0

  • Forum Statistics

    • Total Topics
      104,685
    • Total Posts
      921,748
  • Topics

  • Posts

    • Push for the endoscopy.  My GI said at the initial consult that he didn't think I had celiac but wanted to do the scope to "rule it out"  When he saw me immediately after the endo, while I was still in recovery, he saw enough damage to change his position and sure enough the biopsy came back positive.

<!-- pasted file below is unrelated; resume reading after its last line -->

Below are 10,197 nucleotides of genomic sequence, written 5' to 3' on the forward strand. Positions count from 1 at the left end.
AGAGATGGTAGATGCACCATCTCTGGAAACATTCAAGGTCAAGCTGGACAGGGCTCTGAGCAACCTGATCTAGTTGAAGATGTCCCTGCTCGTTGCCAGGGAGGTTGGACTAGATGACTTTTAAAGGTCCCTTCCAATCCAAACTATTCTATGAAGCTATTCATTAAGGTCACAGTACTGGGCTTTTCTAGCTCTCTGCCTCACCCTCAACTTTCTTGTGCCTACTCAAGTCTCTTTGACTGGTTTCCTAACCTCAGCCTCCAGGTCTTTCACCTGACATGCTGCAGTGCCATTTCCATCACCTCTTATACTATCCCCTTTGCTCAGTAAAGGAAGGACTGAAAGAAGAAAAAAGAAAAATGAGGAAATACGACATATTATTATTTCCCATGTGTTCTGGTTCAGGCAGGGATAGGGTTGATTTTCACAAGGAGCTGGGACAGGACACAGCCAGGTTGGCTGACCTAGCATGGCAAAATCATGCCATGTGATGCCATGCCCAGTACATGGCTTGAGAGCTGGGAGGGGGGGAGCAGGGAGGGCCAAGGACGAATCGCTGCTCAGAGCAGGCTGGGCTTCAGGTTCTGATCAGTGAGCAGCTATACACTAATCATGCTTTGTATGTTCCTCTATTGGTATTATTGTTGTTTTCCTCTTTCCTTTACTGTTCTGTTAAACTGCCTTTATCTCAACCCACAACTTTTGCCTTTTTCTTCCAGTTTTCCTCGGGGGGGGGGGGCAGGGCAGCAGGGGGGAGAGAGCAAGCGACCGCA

• Your body has been used to ingesting and has been coping with the gluten in its systems.  DON'T PANIC because your body is doing it for you.   Seriously now, the medical field has a technological term defining when a system is used to working a certain way/routine.  When that is either disrupted or changed, it could take a while for the body adjust to a different way of doing things.  Another factor in the increase in symptoms could possibly be that your body is starting to "clean house".  It's trying to get rid of the amounts of gluten hiding out in all its nooks and crannies.  It is going to be a long term process.  It's like cleaning out a vacuum hose or other household item that is just caked with gunk.  The first cleaning gets rid of a large portion of the gunk and ick.  The subsequent cleanings gets rid of more and more ick but in lesser amounts. I thought I was going to go crazy those first few months, but things are a lot better now. (I am about 10 months gluten free).  I still have moments of brain fog and even episodes, but my body is getting closer (and more used to)  to having a cleaner "household item".  I know it's tough at first with the increased onslaught of symptoms, but hang in there.   You may want to keep a journal of all that you ingest or come into contact with for a time to track anything that could exacerbate symptoms.  (For me, my episodes are chemically triggered as well.)  If for some reason a few months down the road, you still have large amounts of symptoms it would be a good idea to visit your GP again just in case there something else that is going on.